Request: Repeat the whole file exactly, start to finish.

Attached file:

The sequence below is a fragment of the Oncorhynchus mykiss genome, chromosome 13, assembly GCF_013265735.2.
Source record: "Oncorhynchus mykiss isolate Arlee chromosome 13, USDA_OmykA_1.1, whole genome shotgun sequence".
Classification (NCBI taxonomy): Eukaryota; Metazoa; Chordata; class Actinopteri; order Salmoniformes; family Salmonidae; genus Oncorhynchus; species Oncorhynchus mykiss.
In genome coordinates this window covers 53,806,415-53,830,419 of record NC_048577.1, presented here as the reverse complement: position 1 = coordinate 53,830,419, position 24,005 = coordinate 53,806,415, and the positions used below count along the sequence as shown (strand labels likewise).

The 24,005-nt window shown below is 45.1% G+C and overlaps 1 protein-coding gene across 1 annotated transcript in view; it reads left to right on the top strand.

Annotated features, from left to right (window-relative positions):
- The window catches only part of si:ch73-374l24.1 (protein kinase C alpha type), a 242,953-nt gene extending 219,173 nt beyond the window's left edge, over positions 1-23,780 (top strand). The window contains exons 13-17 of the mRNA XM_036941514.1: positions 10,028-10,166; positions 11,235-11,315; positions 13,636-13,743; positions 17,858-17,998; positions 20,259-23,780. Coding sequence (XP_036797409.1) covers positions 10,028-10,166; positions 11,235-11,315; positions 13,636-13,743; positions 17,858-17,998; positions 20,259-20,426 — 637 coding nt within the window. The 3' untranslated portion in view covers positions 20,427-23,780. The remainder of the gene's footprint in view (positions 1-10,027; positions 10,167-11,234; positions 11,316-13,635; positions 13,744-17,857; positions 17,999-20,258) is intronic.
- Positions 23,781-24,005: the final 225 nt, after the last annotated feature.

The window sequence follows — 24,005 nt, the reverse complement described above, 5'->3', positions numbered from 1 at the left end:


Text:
The sequence below is a fragment of the Oncorhynchus mykiss genome, chromosome 13, assembly GCF_013265735.2.
Source record: "Oncorhynchus mykiss isolate Arlee chromosome 13, USDA_OmykA_1.1, whole genome shotgun sequence".
Classification (NCBI taxonomy): Eukaryota; Metazoa; Chordata; class Actinopteri; order Salmoniformes; family Salmonidae; genus Oncorhynchus; species Oncorhynchus mykiss.
In genome coordinates this window covers 53,806,415-53,830,419 of record NC_048577.1, presented here as the reverse complement: position 1 = coordinate 53,830,419, position 24,005 = coordinate 53,806,415, and the positions used below count along the sequence as shown (strand labels likewise).

The 24,005-nt window shown below is 45.1% G+C and overlaps 1 protein-coding gene across 1 annotated transcript in view; it reads left to right on the top strand.

Annotated features, from left to right (window-relative positions):
- The window catches only part of si:ch73-374l24.1 (protein kinase C alpha type), a 242,953-nt gene extending 219,173 nt beyond the window's left edge, over positions 1-23,780 (top strand). The window contains exons 13-17 of the mRNA XM_036941514.1: positions 10,028-10,166; positions 11,235-11,315; positions 13,636-13,743; positions 17,858-17,998; positions 20,259-23,780. Coding sequence (XP_036797409.1) covers positions 10,028-10,166; positions 11,235-11,315; positions 13,636-13,743; positions 17,858-17,998; positions 20,259-20,426 — 637 coding nt within the window. The 3' untranslated portion in view covers positions 20,427-23,780. The remainder of the gene's footprint in view (positions 1-10,027; positions 10,167-11,234; positions 11,316-13,635; positions 13,744-17,857; positions 17,999-20,258) is intronic.
- Positions 23,781-24,005: the final 225 nt, after the last annotated feature.

The window sequence follows — 24,005 nt, the reverse complement described above, 5'->3', positions numbered from 1 at the left end: